After Lengthy Deliberation at the 2020 CBA, Here’s What’s Next For the NFL

Back in 1968, American football players took to the NFL Player’s Association to make some changes. In pursuit of better working hours and pay, the NFLPA went on strike – and as a result, the CBA (NFL Collective Bargaining Agreement) was formed to agree on policies that benefit both the league owners and the players.

2020 marks the 9th agreement passed under the CBA, and it’s come with some major changes – the main one being that the season will now be 17-games long, an additional game from the previous count of 16 games per season.

After Lengthy Deliberation at the 2020 CBA, Here’s What’s Next For the NFL

In order for a proposed deal to go through, a majority of the players need to vote “yes” on it. The final vote for this proposal was 1,019 to 959, the NFLPA released in a statement. With only about 2,500 players in the union, it seems like just 79.1% of them voted on the CBA this time.

“This result comes after a long and democratic process in accordance with our constitution,” the NFLPA released in a statement. “An independent author received submitted ballots through a secure electronic platform, then verified, tallied and certified the results.”

What else is coming from the CBA?

Additionally, here are the following agreements:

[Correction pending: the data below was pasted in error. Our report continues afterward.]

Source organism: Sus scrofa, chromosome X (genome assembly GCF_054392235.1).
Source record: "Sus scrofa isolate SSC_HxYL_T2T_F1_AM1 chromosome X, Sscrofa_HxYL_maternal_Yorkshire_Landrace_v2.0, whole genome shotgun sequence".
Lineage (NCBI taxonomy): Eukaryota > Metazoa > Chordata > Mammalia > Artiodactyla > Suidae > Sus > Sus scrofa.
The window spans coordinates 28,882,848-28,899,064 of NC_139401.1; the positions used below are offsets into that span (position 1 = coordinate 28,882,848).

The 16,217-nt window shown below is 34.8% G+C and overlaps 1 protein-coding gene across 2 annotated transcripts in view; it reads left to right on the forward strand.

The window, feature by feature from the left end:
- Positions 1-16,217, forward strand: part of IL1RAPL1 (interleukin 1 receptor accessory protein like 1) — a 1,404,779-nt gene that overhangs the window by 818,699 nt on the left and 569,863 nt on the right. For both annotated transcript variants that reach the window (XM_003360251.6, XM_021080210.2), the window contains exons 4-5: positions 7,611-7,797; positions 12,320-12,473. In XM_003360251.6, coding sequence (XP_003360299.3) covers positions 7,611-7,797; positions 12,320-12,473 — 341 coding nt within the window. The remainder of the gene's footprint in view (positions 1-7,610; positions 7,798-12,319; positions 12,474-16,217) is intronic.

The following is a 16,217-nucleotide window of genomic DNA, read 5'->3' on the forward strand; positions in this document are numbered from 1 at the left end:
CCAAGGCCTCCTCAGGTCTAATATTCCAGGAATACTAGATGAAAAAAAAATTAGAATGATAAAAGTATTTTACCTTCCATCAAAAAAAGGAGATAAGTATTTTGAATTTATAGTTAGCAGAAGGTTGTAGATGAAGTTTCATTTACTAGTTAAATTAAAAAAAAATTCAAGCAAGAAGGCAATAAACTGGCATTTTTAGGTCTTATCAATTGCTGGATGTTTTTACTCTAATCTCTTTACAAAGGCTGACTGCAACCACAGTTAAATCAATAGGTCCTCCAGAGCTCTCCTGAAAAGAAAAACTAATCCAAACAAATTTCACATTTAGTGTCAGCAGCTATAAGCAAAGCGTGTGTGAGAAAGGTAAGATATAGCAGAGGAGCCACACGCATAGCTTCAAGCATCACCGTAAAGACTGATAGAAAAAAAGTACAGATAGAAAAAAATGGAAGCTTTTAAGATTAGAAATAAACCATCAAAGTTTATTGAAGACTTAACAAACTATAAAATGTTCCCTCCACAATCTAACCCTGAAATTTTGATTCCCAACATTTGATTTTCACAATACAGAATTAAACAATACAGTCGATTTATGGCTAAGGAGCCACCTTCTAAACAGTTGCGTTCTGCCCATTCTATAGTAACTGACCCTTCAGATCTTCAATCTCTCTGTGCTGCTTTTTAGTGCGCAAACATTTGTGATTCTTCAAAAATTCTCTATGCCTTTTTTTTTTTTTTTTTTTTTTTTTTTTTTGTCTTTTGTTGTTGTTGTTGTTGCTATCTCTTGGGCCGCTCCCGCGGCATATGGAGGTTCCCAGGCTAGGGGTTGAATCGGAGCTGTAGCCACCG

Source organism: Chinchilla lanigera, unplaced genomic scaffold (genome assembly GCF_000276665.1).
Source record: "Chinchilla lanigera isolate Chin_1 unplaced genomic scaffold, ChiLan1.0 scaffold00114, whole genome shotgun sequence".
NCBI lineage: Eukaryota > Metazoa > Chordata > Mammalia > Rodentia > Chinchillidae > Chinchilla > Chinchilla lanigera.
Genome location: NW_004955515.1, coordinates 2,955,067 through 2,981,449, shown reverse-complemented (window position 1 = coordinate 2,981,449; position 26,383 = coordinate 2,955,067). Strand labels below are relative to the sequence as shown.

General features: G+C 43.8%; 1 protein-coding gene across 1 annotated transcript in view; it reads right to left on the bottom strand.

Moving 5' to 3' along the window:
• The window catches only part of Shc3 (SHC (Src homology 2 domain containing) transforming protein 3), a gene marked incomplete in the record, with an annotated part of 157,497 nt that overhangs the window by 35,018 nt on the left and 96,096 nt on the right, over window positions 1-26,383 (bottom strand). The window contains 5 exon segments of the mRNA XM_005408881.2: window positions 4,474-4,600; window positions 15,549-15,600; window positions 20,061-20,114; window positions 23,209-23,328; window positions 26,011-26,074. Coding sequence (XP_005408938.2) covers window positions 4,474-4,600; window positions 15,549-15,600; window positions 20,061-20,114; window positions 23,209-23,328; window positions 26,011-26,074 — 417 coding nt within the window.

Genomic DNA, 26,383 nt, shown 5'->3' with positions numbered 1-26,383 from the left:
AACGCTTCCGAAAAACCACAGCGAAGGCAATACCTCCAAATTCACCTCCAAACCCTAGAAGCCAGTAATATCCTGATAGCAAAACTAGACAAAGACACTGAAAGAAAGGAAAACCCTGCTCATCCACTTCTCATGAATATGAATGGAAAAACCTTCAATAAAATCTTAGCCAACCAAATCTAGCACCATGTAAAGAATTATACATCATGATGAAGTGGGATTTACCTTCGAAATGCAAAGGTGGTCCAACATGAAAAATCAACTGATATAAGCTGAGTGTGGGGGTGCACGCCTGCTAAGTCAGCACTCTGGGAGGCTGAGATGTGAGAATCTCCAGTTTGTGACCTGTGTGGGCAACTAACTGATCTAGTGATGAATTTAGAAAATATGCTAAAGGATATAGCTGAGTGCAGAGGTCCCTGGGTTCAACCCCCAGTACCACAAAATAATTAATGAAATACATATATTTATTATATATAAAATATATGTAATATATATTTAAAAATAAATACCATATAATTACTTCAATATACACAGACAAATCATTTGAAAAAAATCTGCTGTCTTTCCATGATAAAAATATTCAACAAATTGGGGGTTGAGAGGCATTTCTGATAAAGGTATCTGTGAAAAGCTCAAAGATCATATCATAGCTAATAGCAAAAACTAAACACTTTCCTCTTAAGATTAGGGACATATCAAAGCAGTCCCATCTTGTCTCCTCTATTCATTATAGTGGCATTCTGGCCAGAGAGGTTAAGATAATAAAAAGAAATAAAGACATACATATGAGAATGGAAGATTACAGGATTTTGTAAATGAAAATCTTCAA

An extra team will be added to the playoffs in each conference. This expanded playoff is set to begin in 2020.

After Lengthy Deliberation at the 2020 CBA, Here’s What’s Next For the NFL

The salary cap will be $198.2 million per club for 2020.

The active game day roster will be increased to 48 players from 46 players, and practice squads will expand from 10 to 12 players. Starting in 2022, that head count will increase to 14.

The annual player revenue will increase from 47% to a minimum of 48%, and a maximum of 48.8%.

How does the NFL feel?

After Lengthy Deliberation at the 2020 CBA, Here’s What’s Next For the NFL

“We are pleased that the players have voted to ratify the new CBA,” NFL commissioner Roger Goodell commented. “Which will provide substantial benefits to all current and retired players, increase jobs, ensure continued progress on player safety, and give our fans more and better football. We appreciate the tireless efforts of the Management Council Executive Committee and the NFLPA leadership, both of whom devoted nearly a year to detailed, good faith negotiations to reach this comprehensive, transformative agreement.”

The new 17-game season will take effect starting in 2021. All ratified changes are scheduled to run until 2030.